To be honest, it sounds a little weird but the first time I asked my mom for piano lessons. There was a teacher in the Christian community in which I was raised who played a Chopin concert. I fell in love with the instrument. I felt such a strong pull to music, and felt a very deep connection. There were always phases that I got closer to it. When I was 18, I did my first music for a television series in Germany. It was very weird because normally you don’t get the chance at that age. But I got asked by the parents of a friend of mine because they were directors. They asked if they could use some of my music for the series. That financed parts of my schooling, because I got money every year from that music. That was the first time that there was an income/job relationship coming into place with music.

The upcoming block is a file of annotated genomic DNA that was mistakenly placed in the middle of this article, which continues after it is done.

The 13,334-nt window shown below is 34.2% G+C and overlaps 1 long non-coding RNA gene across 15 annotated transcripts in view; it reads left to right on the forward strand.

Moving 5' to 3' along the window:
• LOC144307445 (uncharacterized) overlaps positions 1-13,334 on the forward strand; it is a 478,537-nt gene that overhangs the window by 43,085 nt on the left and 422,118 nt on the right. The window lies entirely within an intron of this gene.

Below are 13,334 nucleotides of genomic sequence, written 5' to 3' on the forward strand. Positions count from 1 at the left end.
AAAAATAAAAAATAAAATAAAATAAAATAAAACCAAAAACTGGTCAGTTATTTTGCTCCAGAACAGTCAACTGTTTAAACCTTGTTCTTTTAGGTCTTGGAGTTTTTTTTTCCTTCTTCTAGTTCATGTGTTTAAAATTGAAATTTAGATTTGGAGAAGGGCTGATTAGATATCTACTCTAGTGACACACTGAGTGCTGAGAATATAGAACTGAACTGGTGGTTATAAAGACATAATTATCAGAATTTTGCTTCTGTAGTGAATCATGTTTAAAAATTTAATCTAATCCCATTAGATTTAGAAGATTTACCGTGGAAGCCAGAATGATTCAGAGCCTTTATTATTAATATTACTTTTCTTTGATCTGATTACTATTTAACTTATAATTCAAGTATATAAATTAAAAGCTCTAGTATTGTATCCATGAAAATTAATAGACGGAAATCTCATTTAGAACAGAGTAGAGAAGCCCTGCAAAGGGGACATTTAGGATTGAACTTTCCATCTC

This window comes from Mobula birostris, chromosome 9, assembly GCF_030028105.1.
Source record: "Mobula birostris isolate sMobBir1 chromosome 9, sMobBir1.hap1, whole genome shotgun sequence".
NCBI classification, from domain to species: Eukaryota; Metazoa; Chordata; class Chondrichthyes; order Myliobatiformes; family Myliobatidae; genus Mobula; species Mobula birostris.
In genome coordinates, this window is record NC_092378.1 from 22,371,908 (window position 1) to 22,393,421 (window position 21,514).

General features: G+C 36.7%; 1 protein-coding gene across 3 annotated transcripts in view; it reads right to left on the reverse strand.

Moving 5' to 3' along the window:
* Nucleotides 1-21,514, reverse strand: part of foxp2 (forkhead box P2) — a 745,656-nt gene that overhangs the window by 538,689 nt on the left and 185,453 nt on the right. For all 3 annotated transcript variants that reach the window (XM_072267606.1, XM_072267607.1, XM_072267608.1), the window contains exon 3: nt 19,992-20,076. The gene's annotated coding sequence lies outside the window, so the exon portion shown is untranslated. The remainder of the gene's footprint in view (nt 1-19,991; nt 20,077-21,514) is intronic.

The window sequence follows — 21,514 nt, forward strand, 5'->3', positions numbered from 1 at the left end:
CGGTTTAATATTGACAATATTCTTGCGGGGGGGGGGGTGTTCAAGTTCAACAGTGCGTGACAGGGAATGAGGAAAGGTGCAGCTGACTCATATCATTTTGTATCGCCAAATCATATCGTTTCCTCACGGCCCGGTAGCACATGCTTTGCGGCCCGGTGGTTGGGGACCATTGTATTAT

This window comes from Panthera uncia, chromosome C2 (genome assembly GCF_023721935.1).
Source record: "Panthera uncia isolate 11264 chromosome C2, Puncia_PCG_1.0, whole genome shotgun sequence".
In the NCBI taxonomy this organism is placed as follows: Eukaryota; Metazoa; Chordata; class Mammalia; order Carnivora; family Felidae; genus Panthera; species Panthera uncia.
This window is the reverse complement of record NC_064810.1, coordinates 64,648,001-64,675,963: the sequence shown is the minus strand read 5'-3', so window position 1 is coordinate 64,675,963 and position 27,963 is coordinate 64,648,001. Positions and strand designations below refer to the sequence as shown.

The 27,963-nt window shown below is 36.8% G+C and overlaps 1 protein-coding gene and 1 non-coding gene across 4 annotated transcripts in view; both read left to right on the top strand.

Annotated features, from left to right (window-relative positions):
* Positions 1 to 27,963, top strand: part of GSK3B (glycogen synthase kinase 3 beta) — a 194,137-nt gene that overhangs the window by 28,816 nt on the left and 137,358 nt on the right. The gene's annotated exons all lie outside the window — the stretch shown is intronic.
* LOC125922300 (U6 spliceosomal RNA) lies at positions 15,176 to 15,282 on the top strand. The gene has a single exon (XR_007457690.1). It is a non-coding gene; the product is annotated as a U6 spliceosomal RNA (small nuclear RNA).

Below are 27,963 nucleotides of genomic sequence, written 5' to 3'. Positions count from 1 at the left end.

Before that, I was in love with music. We rented an old cellar in the school basement and all the girls from the village were hanging out there. Is there anything more you could wish for? It was paradise.
At the same time, I was participating in sports. I was a tournament champion in handball. So it was really strange that all of these things worked. Maybe because I was good in sports, I am quite discipled.
Since then, you’ve worked on several film scores. Do you have a favorite?
The films I score are getting better and better. The very first ones were very experimental, and they were films done by students and the like. This January, I did my first Hollywood movie which will be coming out Thanksgiving weekend in America. I think this is one of the best films I’ve ever worked on, and I got to do it with a very near and dear friend of mine, Dustin O’Halloran. We have been friends for 15 years already. When I saw this movie, I was totally stoked by the picture and the story.